I could describe the other characters, but I think that will have to do because there are other things I need to talk about. Briefly, Kukuri is very cute, Sunao is very amusing and straightforward, and Kazuya’s mom… Okay, actually I do want to talk about Kazuya’s mom just a little bit.
Kazuya’s mother, Kanaka, is a character we only see in flashbacks or in this strange lingering memory that sometimes arises in Kazuya’s mind while he’s unconscious. She was an adventurous, joyful, and glorious warrior of extreme strength. The beast she is casually piercing through in the gallery at the start of this article was one noted for its immense strength, having killed an exorcist already. Apparently, she was a force to be reckoned with, so the question becomes “how did she die?” Her character is altogether fascinating, and when we eventually see the full breadth of her past once the fog of Kazuya’s mind is clear, it’s well worth the wait. I believe it was a very interesting idea to have included a character like this, so close and yet at the same time so distant to the main character. Kazuya has her face and a few significant inclinations, much later starting to arise to the joy of battle and at all times full of the same unending, unquenchable lust (although Kanaka actually acted on her lusts all the time). The apple doesn’t fall far from the tree.
That will do it for my chat on the characters. Pretty much all they do is interact with Kazuya and Kiriha rather than being a kind of very fleshed out cast with intriguing motivations (Sunao and Kukuri excepted, both of whom are definitely major characters). When a “villain” group is eventually introduced, focusing the plot from its looser arc-based structure, those villains have nice and full backstories and complicated motivations, so it’s cool. The rest of the cast is schoolmates who are varying degrees of pervs.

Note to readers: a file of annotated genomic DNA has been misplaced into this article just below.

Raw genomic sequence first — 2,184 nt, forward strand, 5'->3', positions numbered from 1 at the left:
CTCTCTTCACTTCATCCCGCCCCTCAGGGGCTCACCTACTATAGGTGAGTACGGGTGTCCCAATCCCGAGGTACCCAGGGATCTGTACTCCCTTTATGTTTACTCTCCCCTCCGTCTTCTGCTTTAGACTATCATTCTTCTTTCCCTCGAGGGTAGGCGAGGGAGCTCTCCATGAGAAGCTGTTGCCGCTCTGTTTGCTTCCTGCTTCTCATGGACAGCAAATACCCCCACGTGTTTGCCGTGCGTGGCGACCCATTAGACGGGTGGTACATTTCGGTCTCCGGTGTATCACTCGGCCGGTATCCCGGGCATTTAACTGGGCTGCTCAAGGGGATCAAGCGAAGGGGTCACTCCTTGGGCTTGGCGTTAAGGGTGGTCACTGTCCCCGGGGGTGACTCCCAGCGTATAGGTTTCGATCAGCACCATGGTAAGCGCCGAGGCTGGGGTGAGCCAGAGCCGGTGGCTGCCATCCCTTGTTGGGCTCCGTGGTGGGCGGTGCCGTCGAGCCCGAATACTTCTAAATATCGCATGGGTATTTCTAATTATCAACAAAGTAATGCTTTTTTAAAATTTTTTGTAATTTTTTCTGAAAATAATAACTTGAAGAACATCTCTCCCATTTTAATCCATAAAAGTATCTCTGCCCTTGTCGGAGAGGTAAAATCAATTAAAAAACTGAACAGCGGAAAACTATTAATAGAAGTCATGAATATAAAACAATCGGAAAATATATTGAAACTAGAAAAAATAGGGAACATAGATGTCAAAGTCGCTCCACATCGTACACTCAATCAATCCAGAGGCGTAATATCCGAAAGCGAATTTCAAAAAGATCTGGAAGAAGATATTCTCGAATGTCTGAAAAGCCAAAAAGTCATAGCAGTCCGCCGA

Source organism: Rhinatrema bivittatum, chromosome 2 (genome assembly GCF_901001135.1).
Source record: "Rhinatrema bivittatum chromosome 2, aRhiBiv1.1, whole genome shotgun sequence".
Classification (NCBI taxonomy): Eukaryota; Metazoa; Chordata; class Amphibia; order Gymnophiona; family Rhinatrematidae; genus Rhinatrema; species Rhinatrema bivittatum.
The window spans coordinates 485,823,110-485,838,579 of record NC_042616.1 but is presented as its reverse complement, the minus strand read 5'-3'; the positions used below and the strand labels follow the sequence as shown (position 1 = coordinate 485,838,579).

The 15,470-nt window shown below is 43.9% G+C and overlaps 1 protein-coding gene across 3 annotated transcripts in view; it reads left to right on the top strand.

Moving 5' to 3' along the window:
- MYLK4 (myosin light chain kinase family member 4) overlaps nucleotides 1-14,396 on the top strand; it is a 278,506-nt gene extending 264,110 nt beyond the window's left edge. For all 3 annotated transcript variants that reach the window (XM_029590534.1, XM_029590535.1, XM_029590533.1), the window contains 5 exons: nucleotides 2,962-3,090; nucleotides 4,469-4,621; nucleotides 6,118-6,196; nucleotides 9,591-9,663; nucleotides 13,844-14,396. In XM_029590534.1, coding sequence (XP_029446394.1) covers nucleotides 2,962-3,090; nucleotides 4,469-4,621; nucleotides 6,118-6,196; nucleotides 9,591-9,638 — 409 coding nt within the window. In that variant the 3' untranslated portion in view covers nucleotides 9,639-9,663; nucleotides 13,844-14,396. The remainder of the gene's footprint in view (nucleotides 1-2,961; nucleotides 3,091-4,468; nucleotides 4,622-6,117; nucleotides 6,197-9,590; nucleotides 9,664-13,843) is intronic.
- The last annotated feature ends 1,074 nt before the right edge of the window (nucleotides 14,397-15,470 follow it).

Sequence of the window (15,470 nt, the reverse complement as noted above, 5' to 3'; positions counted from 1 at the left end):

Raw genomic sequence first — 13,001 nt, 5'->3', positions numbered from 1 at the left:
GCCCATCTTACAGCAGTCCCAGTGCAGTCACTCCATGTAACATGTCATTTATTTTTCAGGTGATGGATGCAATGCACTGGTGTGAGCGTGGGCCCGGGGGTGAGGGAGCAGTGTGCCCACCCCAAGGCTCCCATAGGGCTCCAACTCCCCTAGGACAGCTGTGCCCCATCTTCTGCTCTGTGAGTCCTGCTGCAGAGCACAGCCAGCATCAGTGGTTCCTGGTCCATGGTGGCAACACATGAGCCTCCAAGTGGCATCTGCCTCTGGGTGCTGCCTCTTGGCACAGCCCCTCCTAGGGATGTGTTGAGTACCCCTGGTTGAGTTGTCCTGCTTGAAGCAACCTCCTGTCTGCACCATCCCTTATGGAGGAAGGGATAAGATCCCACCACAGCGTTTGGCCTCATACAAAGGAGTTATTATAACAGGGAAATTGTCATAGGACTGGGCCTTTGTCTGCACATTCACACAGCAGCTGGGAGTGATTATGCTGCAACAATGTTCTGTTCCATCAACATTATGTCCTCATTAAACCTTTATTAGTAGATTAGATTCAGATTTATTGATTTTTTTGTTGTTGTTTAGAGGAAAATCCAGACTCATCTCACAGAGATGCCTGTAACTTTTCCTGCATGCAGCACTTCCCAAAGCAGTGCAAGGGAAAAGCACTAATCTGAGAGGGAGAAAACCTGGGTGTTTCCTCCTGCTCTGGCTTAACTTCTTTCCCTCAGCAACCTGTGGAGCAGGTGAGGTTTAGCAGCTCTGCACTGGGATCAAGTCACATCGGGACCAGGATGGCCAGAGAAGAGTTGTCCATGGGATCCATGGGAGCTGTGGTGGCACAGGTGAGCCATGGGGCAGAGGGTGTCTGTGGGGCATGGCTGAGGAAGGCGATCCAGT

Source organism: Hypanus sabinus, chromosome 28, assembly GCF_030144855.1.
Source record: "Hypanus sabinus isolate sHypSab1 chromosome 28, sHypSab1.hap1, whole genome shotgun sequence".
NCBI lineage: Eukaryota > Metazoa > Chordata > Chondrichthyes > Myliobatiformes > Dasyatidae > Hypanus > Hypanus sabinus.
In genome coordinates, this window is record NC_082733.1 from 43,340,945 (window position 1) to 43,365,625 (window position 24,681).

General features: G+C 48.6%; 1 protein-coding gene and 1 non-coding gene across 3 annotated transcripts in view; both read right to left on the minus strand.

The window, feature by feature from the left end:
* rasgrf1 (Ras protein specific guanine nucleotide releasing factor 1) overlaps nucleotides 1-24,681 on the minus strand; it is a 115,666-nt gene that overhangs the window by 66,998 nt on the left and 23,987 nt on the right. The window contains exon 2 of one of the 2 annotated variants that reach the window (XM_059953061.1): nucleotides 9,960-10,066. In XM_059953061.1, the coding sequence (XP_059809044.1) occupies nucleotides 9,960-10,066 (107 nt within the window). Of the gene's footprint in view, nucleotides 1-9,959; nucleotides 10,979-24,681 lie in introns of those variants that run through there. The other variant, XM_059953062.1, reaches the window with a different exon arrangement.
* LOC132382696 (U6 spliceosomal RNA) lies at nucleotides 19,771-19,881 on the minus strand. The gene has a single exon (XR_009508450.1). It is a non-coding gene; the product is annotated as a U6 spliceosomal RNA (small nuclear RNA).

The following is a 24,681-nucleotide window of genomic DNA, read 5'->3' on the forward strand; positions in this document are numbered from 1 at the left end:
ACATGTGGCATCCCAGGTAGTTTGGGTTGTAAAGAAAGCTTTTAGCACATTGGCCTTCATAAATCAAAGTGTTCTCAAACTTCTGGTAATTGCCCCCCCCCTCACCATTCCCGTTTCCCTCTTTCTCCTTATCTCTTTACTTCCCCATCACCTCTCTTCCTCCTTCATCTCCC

Alright, I am nearly done now. Not much left to mention! Next: the action.
So, Tsugumomo‘s art is amazing. Hell, check out this art evolution.
Hamada-sensei spares no expense with the precise and unique poses of naked people, or people in loose-fitting (or tight-fitting, as the case may be) clothes, detailing the musculature or little rolls of some fat or creases in skin/cloth with careful lines down to the parts of a body that you wouldn’t usually think about, peeking out in tantalizing ways. Kind of reminds me of an even more detailed Shimimaru (artist of INERTIA 67%), actually. The same kind of love and devotion goes into his balls out nuts action scenes, full of bombast, intensity, high movement, impact, interesting abilities, amazing choreography, crazy angles, stunning paneling, and fully detailed clothing/attacks/weapons/whatever.
Kazuya and Kiriha’s obi techniques are cool and well-explained, but we also get crazy sword techniques, laser cannons, brutal hand-to-hand fights, crazy water magic, crazy fire magic — honestly just lots and lots you could think of and all shown off in immensely cool ways. If you don’t want fanservice, or you don’t think the story is doing anything for you, or you just generally have complaints with Tsugumomo, I would be really shocked if you said you couldn’t enjoy the art in the action scenes, if nothing else.
When that villain group shows up, they show up with tons of new and unique powers, and the showcase becomes practically unending. There is an obvious turning point for Tsugumomo where it goes from being “really damn good” to “great” or “phenomenal“. The plot that is introduced is one hinted at pretty much from page 1 chapter 1, it’s foreshadowed very well, it’s an interesting conflict based on moral dilemma, and you can both agree or disagree with what the villains are doing (it’s not like they’re ONLY sympathetic or ONLY jerks; they’re both). Seeing everything come together is great, and at this point in the series, if you are keeping up with it, all you’ll ever want is the next chapter already, at all times, just to see what’s going to happen next. The manga is also lewder than ever before. If you think To-Love-Ru: Darkness or something is the peak of lewdocity with manga, you obviously have not yet perused Tsugumomo.
This may be due to Hamada-sensei’s “personal style”, which is to make sure female characters are seen naked ASAP. He, uh, seems really into that idea, which produces some hilarious results. Overall, he may be an enormous pervert, but Hamada-sensei is an extremely cool guy. If you’re able to, I highly recommend checking out his afterwords in the tankoubon. He goes into much more detail than is typical for manga afterwords (the usual being “OH GOSH I SUCK SO MUCH THANKS THOUGH OH YEAH SO MY EDITOR…” not that that’s terrible or anything), making things very informative and enlightening.
And…that should do it. I should be unable to say anymore without being excessive. Those are my thoughts on Tsugumomo. If you have no issue with what I warned against, go read it immediately.
This is the end of the review! Thank you for reading. Next week I may write reviews even though it should be my off week. No promises; it depends on how much work I can handle. Until next time, peace.